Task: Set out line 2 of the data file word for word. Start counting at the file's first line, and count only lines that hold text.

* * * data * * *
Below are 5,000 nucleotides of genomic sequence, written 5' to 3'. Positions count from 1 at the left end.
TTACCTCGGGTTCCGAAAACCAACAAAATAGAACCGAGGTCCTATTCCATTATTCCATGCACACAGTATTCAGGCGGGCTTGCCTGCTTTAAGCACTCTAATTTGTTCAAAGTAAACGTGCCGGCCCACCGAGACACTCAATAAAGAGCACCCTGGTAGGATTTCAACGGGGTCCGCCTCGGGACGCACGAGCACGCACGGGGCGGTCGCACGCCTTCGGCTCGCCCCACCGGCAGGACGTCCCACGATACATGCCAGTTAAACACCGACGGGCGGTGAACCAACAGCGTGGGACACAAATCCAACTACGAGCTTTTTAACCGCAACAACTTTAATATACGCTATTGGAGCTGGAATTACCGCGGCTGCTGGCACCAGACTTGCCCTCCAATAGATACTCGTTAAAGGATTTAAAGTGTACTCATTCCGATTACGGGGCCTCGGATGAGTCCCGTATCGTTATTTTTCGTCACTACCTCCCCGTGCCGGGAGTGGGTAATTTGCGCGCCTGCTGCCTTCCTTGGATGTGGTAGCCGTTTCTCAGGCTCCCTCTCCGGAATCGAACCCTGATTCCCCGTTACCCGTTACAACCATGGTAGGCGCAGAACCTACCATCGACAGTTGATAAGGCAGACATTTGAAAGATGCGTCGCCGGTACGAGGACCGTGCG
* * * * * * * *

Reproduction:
TTACCTCGGGTTCCGAAAACCAACAAAATAGAACCGAGGTCCTATTCCATTATTCCATGCACACAGTATTCAGGCGGGCTTGCCTGCTTTAAGCACTCTAATTTGTTCAAAGTAAACGTGCCGGCCCACCGAGACACTCAATAAAGAGCACCCTGGTAGGATTTCAACGGGGTCCGCCTCGGGACGCACGAGCACGCACGGGGCGGTCGCACGCCTTCGGCTCGCCCCACCGGCAGGACGTCCCACGATACATGCCAGTTAAACACCGACGGGCGGTGAACCAACAGCGTGGGACACAAATCCAACTACGAGCTTTTTAACCGCAACAACTTTAATATACGCTATTGGAGCTGGAATTACCGCGGCTGCTGGCACCAGACTTGCCCTCCAATAGATACTCGTTAAAGGATTTAAAGTGTACTCATTCCGATTACGGGGCCTCGGATGAGTCCCGTATCGTTATTTTTCGTCACTACCTCCCCGTGCCGGGAGTGGGTAATTTGCGCGCCTGCTGCCTTCCTTGGATGTGGTAGCCGTTTCTCAGGCTCCCTCTCCGGAATCGAACCCTGATTCCCCGTTACCCGTTACAACCATGGTAGGCGCAGAACCTACCATCGACAGTTGATAAGGCAGACATTTGAAAGATGCGTCGCCGGTACGAGGACCGTGCG